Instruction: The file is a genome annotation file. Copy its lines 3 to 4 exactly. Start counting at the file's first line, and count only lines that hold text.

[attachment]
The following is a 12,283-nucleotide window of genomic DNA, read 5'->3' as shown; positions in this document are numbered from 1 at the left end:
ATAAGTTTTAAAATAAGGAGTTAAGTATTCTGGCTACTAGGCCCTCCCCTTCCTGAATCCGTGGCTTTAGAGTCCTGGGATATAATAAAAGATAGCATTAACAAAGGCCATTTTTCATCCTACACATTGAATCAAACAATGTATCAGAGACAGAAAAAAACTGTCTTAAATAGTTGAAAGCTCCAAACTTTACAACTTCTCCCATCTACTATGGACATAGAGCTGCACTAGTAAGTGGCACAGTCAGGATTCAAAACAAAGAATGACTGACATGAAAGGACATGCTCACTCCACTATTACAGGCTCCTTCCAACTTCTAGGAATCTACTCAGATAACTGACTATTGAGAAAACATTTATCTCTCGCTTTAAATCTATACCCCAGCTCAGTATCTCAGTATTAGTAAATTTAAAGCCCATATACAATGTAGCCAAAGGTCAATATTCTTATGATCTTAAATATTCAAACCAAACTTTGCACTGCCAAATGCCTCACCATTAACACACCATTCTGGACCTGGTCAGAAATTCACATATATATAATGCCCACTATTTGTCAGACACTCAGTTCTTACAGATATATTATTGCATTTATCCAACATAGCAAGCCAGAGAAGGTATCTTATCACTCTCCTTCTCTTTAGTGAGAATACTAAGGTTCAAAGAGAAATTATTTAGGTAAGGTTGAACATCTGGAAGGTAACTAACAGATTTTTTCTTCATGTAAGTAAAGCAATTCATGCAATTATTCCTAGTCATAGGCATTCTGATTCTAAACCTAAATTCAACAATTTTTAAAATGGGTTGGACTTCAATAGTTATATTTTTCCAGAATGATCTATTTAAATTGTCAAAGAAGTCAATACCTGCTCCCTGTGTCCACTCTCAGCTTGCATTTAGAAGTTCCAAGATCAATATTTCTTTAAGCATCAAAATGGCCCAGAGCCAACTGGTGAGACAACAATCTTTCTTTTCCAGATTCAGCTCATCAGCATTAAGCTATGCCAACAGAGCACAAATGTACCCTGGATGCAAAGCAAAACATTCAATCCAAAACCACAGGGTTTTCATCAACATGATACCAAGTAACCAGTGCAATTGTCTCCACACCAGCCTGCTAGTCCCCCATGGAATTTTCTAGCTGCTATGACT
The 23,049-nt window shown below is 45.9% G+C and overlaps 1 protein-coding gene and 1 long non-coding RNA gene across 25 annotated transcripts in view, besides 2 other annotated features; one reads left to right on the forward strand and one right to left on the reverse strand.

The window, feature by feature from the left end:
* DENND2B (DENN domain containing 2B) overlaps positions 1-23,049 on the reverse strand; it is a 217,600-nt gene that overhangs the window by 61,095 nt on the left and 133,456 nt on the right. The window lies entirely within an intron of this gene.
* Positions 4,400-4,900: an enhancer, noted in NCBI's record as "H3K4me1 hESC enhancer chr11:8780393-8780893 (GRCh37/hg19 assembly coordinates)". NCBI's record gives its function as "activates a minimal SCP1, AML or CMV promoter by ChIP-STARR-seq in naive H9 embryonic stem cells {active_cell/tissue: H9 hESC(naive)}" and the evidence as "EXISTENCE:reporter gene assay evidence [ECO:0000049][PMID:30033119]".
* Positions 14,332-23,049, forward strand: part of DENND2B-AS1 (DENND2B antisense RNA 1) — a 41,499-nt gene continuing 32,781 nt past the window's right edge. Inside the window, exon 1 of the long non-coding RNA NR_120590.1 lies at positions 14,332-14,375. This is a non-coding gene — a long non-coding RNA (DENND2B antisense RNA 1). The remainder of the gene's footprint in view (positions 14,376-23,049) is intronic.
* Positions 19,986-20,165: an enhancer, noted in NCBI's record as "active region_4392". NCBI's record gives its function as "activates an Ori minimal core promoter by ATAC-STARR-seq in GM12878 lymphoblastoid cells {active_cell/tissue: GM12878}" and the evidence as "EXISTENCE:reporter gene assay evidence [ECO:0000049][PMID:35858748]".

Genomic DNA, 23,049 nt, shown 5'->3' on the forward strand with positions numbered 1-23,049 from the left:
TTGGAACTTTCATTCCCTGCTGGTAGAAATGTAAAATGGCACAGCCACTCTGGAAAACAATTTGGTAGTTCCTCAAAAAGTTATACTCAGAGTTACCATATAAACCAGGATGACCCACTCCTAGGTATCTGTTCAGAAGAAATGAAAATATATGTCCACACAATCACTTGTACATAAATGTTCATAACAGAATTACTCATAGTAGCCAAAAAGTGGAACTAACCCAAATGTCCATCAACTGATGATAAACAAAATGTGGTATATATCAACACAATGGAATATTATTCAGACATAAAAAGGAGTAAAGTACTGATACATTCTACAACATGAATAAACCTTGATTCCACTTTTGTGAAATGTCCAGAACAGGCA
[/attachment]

The 23,049-nt window shown below is 45.9% G+C and overlaps 1 protein-coding gene and 1 long non-coding RNA gene across 25 annotated transcripts in view, besides 2 other annotated features; one reads left to right on the forward strand and one right to left on the reverse strand.

The window, feature by feature from the left end: